cultural capital

Upper Upper West Side Story


Cabrera, Ramirez, Reyes, Holquin, Valverde, and Fernandez after yesterday’s performance. Photos: Tim Murphy

New York’s Jeremy McCarter loved In the Heights, a new musical at 37 Arts, and he’s not the only one. At an all-high-school matinee organized by the Theater Development Fund yesterday, a packed house of almost entirely black and Latino teens from Washington Heights screamed and stomped wildly through the show, which weaves hip-hop, salsa, and old-fashioned storytelling into a nouveau–West Side Story tale of love, loss, dreams, and change in the gentrifying-but-still-mostly-Dominican Heights. The kids went crazy from the first (rapped) mention of the D.R., and they stayed entranced through the electrifying dance sequence at the end of Act One to the hysteria-inducing moment when hunky heartthrob Christopher Jackson (who plays limo dispatcher Benny) sauntered onstage for a raucous audience Q&A after the show. It was quite a scene to take in, like being in the audience for the very first B’nai Brith night at Fiddler. After the talkback, we asked six audience members — all Heights residents, all seniors at the neighborhood’s International High School of Business and Finance — how the show stacked up against their hood.

BRAULIO CABRERA, 18 (aspires to business management or a reggaeton career)
Rate the show’s realism on a scale of one to ten. An eight. All the dancing and excitement usually doesn’t happen. People just keep to themselves. You don’t break in song and dance on an average day? No. What’s the last musical you saw? This is my first one. What character is most like you? Vanessa [a salon worker who wants to leave the Heights forever], ’cause my mom used to have a salon in the D.R., and I used to help her out there. Too much sex in this show or not enough? Just about right.

ALEJANDRO RAMIREZ, 18 (wants to move to Miami “because I’m Cuban and all my family’s there”)
First of all, you’re rocking fierce hair. It’s the fashion. Who inspired it? Brad Pitt. Rate the realism of the show. Like, nine. The clothes aren’t realistic. Too sexy. But I guess it’s [taking place in] summer. Do people in the Heights break out in song and dance in the street? Yeah. Latin people are very happy in life. What’s better, musical theater or hip-hop? Both. It depends on my mood.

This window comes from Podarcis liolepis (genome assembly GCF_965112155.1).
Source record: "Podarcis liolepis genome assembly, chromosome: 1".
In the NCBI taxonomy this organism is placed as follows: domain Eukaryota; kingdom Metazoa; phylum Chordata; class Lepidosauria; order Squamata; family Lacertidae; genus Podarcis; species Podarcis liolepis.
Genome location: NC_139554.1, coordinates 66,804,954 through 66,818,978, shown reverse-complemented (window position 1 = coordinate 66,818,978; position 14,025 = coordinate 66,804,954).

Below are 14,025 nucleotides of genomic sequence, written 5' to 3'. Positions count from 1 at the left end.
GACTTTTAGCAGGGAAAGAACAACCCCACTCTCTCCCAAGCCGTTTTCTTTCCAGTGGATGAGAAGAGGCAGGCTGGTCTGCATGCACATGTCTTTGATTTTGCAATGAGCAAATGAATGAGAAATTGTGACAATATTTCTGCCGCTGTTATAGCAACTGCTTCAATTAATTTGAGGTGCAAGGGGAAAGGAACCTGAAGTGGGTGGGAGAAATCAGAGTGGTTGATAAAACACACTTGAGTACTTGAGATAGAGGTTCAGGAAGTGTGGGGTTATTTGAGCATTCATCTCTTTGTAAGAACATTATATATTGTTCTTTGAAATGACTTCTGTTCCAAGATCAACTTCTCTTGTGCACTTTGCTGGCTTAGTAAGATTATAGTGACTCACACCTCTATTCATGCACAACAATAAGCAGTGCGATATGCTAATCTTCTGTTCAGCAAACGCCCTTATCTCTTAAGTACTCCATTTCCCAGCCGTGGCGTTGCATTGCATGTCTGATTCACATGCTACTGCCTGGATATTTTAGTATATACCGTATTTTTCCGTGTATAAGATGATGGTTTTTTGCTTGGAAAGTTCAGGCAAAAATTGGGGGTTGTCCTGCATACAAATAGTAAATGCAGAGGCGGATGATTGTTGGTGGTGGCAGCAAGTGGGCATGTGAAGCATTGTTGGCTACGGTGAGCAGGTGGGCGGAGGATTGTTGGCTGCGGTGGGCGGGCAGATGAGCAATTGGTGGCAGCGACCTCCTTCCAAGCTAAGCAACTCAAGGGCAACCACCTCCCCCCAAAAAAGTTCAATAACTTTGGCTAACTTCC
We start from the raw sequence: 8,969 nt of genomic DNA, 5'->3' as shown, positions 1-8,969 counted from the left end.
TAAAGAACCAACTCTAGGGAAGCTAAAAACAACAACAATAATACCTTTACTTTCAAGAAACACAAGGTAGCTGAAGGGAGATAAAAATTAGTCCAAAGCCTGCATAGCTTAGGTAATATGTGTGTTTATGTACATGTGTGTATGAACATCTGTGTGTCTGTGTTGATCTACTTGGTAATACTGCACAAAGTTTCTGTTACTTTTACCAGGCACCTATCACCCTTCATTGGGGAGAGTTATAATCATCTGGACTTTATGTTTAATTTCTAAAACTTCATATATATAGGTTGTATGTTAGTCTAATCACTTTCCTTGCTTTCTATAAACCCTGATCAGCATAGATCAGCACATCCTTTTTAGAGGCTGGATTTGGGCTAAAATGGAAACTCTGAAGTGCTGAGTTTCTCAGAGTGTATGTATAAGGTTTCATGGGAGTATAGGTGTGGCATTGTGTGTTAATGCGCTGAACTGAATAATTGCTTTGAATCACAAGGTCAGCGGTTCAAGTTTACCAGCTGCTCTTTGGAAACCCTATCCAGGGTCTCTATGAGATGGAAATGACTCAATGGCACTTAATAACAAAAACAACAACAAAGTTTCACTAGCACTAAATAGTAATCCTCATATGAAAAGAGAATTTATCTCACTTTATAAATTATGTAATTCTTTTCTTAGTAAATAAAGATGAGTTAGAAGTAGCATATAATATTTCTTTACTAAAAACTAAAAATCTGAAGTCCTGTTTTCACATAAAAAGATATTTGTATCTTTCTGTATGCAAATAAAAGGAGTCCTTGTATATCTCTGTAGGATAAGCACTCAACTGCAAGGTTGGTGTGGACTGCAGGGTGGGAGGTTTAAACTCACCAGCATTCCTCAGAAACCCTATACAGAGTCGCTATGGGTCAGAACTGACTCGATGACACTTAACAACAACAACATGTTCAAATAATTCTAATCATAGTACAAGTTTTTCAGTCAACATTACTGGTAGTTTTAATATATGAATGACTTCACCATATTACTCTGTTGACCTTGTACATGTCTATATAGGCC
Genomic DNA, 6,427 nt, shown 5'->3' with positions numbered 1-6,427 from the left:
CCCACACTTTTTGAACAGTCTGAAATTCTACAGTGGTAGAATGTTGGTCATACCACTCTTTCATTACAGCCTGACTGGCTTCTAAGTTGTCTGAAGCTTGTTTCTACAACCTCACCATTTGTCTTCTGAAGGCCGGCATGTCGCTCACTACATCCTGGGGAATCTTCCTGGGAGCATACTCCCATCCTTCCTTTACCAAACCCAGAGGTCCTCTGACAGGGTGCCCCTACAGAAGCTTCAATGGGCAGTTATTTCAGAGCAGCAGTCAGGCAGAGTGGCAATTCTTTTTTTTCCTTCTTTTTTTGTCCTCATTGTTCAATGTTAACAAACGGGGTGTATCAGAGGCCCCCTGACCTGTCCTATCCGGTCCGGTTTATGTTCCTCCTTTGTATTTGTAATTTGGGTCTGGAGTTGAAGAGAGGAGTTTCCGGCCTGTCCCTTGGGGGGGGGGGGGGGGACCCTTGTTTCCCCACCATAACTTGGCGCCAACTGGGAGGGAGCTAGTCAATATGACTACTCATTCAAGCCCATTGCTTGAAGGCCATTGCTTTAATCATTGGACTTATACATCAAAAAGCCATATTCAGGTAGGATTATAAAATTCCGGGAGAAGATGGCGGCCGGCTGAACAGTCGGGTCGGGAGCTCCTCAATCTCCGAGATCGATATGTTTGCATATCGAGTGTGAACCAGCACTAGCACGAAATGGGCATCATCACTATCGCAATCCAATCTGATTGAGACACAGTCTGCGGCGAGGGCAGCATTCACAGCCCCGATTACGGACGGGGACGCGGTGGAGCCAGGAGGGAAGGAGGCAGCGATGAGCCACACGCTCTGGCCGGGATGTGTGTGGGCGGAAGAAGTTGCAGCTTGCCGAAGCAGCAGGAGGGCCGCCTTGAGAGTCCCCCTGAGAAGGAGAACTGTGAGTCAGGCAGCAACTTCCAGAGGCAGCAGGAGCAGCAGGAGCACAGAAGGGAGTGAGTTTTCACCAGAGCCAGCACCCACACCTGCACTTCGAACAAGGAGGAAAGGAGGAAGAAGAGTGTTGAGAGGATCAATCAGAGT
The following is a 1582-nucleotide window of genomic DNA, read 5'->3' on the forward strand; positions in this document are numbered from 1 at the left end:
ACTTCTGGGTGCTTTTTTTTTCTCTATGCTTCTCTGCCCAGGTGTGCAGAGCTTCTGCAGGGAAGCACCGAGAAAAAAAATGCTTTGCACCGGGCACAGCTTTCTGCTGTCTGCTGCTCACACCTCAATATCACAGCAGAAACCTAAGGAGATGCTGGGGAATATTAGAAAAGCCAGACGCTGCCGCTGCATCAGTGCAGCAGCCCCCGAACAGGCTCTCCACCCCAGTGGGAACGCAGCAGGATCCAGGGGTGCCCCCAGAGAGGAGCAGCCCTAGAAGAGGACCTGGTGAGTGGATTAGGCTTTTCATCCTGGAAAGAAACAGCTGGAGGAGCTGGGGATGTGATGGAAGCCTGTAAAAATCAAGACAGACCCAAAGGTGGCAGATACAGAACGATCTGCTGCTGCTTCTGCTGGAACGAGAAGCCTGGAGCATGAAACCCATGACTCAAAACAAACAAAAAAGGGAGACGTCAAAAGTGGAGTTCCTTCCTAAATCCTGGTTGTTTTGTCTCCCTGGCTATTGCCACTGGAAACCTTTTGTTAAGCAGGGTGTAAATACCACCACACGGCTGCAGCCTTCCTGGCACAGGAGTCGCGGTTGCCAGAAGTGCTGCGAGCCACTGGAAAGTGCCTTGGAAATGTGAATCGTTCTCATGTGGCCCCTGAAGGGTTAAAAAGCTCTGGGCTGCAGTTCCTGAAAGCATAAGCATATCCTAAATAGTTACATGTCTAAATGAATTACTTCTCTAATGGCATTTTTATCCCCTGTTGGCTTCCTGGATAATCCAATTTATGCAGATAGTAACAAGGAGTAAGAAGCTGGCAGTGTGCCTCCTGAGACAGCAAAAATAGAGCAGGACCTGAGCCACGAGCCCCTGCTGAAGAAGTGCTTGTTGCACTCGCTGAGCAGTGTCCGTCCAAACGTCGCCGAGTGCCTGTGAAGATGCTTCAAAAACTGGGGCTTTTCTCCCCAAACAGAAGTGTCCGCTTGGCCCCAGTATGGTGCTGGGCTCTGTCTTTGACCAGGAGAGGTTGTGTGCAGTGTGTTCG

ANNY REYES, 16 (aspiring biologist waiting to hear if she got into Columbia)
How realistic is the show? I’ll give it a seven to eight. The Heights is mostly Dominican. Nina’s family [in the show, which is Puerto Rican] should have been Dominican. Which character are you most like? Nina [who’s about to drop out of Stanford because her family can’t afford it]. Columbia is very expensive, and my mother is single and isn’t going to be able to pay it. But I want to make her proud. Last musical you saw? Disney on Ice. This was more realistic. Is the Heights gentrifying? I’m seeing a lot of people that I usually see downtown. But I still feel like I’m home. Do you wish the blancos would stay out? [Laughs.] We took over this place and feel like it belongs to us, so it’s comfortable seeing people from other places.

SUHAYDE HOLQUIN, 17 (waiting to hear from SUNY Binghamton and CUNY)
How realistic? Eight. Almost all the characters end up happy, and that’s not true. A lot of people get out of the Heights and pursue their dreams, but not most of them. Do you want to get out of the Heights? I want to come back to visit, but I don’t want to live there. What’s the last musical you saw? This is the first one. I identified with a lot of the characters. Who did you identify with the most? Nina. I don’t know if I should go away for college. Hottest cast member? The guy who does the graffiti paintings. Did you like his abs? [Laughs.] Yeah!

ERNESTO VALVERDE, 18 (aspiring sports reporter, waiting to hear from Fordham)
Realism scale? Eight or nine. The stage was great. That corner is Cabrini and 181st. What character are you most like? Usnavi. He might be kind of wild, but he still has his head on straight. That’s me. I’ll act crazy, but I have goals. Who in the cast would you date? There’s two dancers. I think you know which ones. I don’t. Are they girls or boys? Girls, of course! Do you think the Heights is changing? New people are moving in, and the rent is getting more expensive. Do you resent it? Half yeah and half no. As long as it’s able to keep its roots. What’s the best food up there? Caridad on 193rd near the East River.

LUIS FERNANDEZ, 17 (wants to go to Northeastern to be civil engineer or lawyer)
How realistic? I’d give it a six. We’re mostly Dominican in the Heights. The writer should know that if he’s from there. Puerto Ricans are in the Bronx. Who has better food, Puerto Ricans or Dominicans? I like my food. My rice and beans. Are they really that different from Puerto Rican rice and beans? Our moms cook better. —Tim Murphy

Upper Upper West Side Story